It was built on the hill of Toompea, where it is believed that a statue of Martin Luther stood, and it was built precisely in this place as a symbol of the political and religious power of the Tsarist Empire over the city against Lutheranism.
The building is made of red and beige granite from Finland. It has all the traditional decorative elements of Russian religious architecture: arched roofs, blind arches, domed towers and crowned with gold crosses. Yes, yes, you read correctly, golden crosses, as the central mosaics in the facade made with gold paper.
Orthodox crosses, of course with 8 arms, in contrast with the Catholic one which has two more crossbeams, one of them would correspond to the tablet with the inscription "Jesus, the Nazarene, king of the Jews" and another twisted one that would symbolize paradise and hell, an authentic luxury in gold at the height of the sky.
The bell tower has 11 bells brought from Saint Petersburg, and one of them is even the largest bell in Tallinn, with 15 tons of weight.
Its interior contrasts with the ornamented facade, having a very sober decoration, based on mosaics and icons.
Orthodox Church does not admit three-dimensional images for veneration, only flat images in contrast to the Catholic one, and this is something that draw normally our attention.
The cathedral has no benches, because a church is a way to heaven, and logically, when you walk to heaven, you cannot be seated.
So, in Tallinn you go to heaven surrounded by gold...
Location: Lossi Plats
FAT MARGARITA AND THE KITHCHEN WATCHMAN
One of the most privileged parks in the city of Tallinn, is undoubtedly TORNIDE LALJAK, which means Tower Square because is the place where the defensive bastion of the city is located. However, it is almost completely destroyed after the Soviet invasion of Estonia.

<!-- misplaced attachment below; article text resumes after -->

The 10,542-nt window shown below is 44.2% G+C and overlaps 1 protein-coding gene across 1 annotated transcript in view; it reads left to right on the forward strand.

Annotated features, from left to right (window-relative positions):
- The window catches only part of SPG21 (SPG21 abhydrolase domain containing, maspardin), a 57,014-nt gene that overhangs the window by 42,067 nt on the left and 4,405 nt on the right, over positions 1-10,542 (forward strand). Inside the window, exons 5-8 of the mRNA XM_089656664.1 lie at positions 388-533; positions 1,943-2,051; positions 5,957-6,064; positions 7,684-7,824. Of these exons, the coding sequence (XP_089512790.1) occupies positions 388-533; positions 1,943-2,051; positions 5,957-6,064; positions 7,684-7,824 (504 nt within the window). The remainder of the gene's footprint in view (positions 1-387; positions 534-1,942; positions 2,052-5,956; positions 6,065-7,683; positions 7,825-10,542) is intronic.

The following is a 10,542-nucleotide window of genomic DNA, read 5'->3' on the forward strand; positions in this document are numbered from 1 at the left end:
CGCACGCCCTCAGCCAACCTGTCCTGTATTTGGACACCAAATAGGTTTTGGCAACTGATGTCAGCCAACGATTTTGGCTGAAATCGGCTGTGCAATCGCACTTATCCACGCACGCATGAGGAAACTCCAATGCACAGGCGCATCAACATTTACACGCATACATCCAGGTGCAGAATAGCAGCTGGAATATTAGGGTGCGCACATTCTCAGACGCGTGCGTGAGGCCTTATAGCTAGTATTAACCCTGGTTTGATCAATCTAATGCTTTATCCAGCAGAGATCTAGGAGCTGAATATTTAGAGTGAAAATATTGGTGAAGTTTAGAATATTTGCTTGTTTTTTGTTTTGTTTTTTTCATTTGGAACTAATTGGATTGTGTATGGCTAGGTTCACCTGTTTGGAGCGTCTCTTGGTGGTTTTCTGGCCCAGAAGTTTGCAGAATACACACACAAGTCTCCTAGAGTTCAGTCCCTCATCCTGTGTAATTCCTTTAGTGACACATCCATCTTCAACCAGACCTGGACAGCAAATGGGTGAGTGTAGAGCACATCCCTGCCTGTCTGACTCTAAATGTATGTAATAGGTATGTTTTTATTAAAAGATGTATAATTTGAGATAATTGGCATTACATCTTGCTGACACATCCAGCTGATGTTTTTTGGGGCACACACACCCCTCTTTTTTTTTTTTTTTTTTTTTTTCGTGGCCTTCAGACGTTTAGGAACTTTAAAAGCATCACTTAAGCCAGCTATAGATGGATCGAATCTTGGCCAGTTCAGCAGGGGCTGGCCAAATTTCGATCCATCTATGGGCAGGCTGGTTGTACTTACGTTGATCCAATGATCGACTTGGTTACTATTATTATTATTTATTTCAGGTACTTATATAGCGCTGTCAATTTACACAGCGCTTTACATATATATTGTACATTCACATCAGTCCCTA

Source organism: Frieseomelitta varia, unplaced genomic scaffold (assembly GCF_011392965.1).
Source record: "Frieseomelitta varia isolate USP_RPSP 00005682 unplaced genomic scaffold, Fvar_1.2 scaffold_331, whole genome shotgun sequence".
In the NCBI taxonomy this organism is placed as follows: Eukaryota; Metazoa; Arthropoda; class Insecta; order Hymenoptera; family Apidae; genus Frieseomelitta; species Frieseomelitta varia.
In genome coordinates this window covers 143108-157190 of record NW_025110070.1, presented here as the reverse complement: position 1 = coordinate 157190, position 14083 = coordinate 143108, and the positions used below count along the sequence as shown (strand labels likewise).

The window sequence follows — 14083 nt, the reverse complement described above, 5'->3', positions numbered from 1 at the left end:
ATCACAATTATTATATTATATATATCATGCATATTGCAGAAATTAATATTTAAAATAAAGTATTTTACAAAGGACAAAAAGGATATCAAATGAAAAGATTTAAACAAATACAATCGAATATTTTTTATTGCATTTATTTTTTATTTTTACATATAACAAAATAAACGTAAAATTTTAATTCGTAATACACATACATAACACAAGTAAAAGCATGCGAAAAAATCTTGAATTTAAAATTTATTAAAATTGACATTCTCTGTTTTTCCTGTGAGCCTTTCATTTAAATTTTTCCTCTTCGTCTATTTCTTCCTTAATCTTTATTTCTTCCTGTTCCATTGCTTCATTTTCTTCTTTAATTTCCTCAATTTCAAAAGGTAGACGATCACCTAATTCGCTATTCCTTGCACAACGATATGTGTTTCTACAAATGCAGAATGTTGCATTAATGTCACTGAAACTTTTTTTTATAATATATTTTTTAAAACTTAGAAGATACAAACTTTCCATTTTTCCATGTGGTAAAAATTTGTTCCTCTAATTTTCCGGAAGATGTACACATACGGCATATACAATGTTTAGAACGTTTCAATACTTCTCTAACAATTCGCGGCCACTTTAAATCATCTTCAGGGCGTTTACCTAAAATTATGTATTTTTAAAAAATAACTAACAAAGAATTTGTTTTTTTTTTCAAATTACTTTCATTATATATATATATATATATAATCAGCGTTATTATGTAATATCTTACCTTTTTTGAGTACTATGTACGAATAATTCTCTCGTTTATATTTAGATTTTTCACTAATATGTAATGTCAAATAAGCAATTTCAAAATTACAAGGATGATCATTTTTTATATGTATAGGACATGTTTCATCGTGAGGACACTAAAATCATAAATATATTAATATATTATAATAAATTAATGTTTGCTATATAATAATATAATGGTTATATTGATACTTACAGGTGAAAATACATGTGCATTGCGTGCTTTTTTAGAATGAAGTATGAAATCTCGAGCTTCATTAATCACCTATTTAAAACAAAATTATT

It is the only place from where it is possible to see the seven towers of the Tallinn Wall, colloquially known as the “park of the seven towers”.
From there you will be able to see part of the wall that surrounds the city as well.
Tallinn´s wall was built between the XIII and XVI centuries and was fortified with 35 towers, 25 are preserved today, most of them circular.
Nowadays, only a section of almost two kilometers is preserved.
Most of its towers are circular. They have some curious names, as they took the names from the things that were used throughout its history, such as the KIEK IN DE KOK tower, which in the German dialect spoken in the village meant "kitchen watchman". Due to its 45 meters height, you could see the roofs of the city and the kitchens of the houses, in order to avoid fires.
Another one is the NEITSITORN, the maiden´s tower for having been used as a poster for prostitutes.
The most famous of all of them is PAKS MARGAREETA or Fat Margarita, because of its 24 meter-length in diameter and at least 4 meters thickness, which had been built as an artillery tower. We have to mention also the "sauna tower" or "tower of the golden leg" among others.
This square, throughout history, has changed its name on numerous occasions. At first, it was the grazing place of the city. During the Middle Ages, the place belonged to the convent of the Cistercian nuns, since it was the convent´s garden and it became public only in 1930.
LET YOURSELF BE CARRIED AWAY BY THE BALTIC WIND
Are you ready to fly over Tallinn as if you were a bird? If you want to let yourself be carried away by the wind and enjoy the views soaring through the sky ... in Tallinn you can!